VANCOUVER -- The head of a Vancouver-based biotech company says he’s frustrated at the delay in delivering what he calls a potentially "life-saving" COVID-19 treatment.

Carl Hansen is the CEO of AbCellera, which discovered an antibody treatment for the virus last year. In partnership with Eli Lilly Canada, the two companies developed the drug bamlanivimab.

It was first approved for emergency use by Health Canada in November, shortly after FDA approval in the U.S. Since then, Hansen says nearly half a million people over the border have been treated with the drug, but that’s not the case in Canada.

“Within the country it then falls within the provinces to make recommendations on use and that recommendation has been withheld so it has not been getting to patients,” Hansen told CTV News in an interview.

In B.C., the treatment is not recommended for use outside of approved clinical trials. When referring to therapies for COVID-19, the B.C. Centre for Disease Control website states, “While positive results for a small number of treatments are being published, the efficacy, safety and role in therapy for most pharmacological treatments for COVID-19 remain unknown.”

Hansen says there have been multiple clinical trials of bamlanivimab already carried out in the United States, saying those trials have “all shown that if treated within the first 10 days on infection, it reduces the chance of hospitalization between 70 and 80 per cent.”

“It’s heartbreaking that that innovation that came out of research done here in Canada is not being delivered to Canadian patients,” Hansen said.

Treating COVID-19 variants

Hansen says his company’s research shows bamlanivimab is effective against the main strain of COVID-19 and the B.1.1.7 variant associated with the U.K., but variants associated with Brazil and South Africa are proving to be resistant.

“When an antibody by itself does not work the option is to combine it with a new antibody,” Hansen said. “We always knew that that would be required and there are two combinations that are in development.”

Eli Lilly, who co-developed bamlanivimab with AbCellera, has already developed a second antibody treatment called etesevimab to be used in conjunction with bamlanivimab to target the variants of concern.

In March, the company published data backing the combined drug therapy. Based on Phase 3 clinical trial data, the bamlanivimab-etesevimab duo cut hospitalizations by 87 per cent versus the placebo.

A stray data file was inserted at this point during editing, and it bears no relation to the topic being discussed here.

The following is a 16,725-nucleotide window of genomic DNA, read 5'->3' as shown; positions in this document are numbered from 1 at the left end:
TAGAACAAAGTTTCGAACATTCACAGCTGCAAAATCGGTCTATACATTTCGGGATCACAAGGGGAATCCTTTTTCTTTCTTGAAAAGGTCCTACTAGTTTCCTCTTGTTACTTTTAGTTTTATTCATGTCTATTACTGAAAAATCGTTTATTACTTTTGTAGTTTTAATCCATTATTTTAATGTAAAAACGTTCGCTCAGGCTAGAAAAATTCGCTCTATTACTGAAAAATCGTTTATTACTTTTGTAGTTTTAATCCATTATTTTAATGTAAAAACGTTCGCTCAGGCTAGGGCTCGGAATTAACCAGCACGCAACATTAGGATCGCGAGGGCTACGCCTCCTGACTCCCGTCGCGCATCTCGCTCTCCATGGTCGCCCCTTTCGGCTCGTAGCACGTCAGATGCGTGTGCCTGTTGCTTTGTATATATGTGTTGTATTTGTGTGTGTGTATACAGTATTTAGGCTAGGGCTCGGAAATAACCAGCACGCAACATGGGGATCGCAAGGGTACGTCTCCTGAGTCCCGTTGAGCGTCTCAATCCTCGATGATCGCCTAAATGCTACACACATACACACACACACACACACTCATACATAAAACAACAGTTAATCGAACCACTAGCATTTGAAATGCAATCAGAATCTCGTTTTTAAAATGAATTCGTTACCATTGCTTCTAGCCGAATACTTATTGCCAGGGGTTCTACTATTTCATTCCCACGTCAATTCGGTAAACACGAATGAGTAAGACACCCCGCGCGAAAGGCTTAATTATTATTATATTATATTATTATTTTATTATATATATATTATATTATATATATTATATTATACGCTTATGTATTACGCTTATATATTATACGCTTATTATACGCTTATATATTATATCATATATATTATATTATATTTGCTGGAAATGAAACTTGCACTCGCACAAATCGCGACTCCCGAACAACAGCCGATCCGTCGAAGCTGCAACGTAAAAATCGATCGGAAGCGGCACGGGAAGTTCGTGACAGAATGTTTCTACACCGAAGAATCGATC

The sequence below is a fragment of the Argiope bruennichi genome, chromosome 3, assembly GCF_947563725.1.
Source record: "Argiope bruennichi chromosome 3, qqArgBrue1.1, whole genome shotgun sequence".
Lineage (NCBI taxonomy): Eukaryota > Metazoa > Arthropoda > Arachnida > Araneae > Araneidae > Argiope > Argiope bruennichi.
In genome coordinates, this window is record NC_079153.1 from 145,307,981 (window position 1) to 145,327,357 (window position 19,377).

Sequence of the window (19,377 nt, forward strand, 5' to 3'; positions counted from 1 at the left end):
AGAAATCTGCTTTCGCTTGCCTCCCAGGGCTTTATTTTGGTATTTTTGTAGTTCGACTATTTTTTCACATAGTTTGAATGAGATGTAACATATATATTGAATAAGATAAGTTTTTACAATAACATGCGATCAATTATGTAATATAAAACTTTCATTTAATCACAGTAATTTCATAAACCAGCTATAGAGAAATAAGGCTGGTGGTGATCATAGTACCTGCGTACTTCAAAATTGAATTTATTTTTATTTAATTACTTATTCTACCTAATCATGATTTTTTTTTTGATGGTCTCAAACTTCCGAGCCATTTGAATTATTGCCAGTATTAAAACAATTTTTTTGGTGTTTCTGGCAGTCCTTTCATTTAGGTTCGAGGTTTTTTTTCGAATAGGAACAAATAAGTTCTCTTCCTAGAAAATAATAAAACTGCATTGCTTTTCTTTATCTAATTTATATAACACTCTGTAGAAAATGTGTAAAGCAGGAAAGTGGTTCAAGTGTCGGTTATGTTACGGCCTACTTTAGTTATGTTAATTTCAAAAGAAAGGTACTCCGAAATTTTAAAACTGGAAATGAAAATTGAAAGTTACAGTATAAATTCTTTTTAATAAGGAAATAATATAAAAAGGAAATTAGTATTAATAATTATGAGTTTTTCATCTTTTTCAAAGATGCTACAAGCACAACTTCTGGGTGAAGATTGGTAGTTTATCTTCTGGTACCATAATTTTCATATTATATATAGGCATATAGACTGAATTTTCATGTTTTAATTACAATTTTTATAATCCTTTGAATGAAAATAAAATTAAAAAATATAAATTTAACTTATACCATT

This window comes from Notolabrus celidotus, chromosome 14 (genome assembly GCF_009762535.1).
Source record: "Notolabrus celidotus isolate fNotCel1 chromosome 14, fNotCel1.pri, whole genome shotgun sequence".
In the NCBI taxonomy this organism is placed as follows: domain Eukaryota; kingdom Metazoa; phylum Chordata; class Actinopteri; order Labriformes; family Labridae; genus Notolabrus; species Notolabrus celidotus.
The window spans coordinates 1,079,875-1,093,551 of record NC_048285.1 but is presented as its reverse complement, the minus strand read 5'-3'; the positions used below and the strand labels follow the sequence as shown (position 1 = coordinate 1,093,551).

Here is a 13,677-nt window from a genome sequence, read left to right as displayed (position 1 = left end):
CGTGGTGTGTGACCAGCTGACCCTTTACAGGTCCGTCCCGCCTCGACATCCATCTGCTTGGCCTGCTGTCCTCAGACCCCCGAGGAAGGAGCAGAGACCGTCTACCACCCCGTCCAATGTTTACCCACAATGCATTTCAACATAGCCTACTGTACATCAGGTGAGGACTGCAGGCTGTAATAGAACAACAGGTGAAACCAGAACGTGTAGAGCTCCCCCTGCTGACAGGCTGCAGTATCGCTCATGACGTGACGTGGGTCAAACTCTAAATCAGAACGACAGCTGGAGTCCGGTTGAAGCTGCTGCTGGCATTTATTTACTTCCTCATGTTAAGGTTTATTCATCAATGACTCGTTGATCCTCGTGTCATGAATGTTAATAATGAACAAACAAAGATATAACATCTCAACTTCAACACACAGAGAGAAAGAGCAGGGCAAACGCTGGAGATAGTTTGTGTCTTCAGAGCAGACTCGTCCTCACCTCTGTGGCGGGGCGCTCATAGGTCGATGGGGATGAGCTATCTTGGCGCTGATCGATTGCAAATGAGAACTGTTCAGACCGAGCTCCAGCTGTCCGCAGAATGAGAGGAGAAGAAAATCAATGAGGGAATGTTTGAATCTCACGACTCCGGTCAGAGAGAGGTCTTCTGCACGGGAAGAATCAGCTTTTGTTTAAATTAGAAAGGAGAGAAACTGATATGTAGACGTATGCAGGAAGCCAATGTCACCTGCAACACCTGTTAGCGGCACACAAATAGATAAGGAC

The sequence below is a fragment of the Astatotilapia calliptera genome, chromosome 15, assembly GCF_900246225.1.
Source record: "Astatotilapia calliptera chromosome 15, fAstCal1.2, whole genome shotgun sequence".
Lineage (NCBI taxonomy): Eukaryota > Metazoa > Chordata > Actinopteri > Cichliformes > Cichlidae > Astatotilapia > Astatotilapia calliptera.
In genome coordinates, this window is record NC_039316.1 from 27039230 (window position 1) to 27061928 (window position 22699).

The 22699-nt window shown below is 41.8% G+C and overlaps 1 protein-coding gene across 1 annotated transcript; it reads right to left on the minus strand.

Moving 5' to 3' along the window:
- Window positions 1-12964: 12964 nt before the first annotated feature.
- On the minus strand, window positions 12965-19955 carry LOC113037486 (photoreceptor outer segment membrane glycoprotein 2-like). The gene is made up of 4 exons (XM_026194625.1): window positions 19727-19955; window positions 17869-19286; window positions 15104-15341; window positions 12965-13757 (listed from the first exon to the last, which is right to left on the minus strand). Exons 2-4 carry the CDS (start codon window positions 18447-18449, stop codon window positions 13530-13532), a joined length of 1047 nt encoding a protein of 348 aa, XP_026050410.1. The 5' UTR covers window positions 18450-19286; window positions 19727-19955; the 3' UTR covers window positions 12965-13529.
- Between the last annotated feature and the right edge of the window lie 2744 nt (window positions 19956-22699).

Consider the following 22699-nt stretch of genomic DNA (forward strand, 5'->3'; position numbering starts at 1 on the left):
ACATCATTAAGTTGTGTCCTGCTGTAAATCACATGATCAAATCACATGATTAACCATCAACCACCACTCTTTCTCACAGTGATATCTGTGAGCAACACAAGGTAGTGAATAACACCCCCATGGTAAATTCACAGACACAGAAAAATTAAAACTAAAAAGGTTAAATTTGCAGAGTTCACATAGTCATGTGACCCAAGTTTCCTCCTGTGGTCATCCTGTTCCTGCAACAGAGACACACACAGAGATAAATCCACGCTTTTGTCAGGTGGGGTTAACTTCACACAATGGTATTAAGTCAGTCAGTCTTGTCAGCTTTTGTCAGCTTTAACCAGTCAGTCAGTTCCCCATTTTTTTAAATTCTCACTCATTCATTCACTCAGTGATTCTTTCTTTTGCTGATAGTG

The FDA gave the drug combo emergency use authorization in February, and it's been submitted to Health Canada for review.

Canada’s first clinical trial

Canada’s first clinical trial is now underway in B.C., run by Dr. Greg Haljan, regional medical director of research for Fraser Health.

He echoes Hansen’s concerns that there has been a delay in getting the treatment to patients.

“Our hospitals have been strained for a long time and it’s been a bit frustrating that we don’t have any therapies in the community to prevent hospitalizations,” Haljan said.

The trial has been up and running for two weeks but he says there’s been difficulties in getting volunteers to take part.

When an individual within Fraser Health tests positive for COVID-19, the health authority asks if they would like to take part in medical research. If they agree, members of Haljan’s team can then reach out.

But not everyone can take part. Patients must be over 18 and meet other medical criteria for being high-risk for moderate or severe COVID-19, for example “if they’re older or have health conditions that make COVID at lot worse,” and reaching them is time-sensitive.

“(We need) patients at the peak of their contagiousness, we want to catch them as early as possible, before four days after their test is done and ideally as soon as possible,” Haljan said.

Once a patient qualifies, they are invited to a clinic at Peace Arch Hospital to receive a one-time intravenous infusion. So far, about 70 people have signed up to be part of the clinical trial. Dr. Haljan says they need about 300.

“We’re really trying hard to make sure that folks understand that participation in research is not getting an experimental therapy in a laboratory, it’s about participating in a health care program,” Haljan said.

More information about the clinical trial can be found online.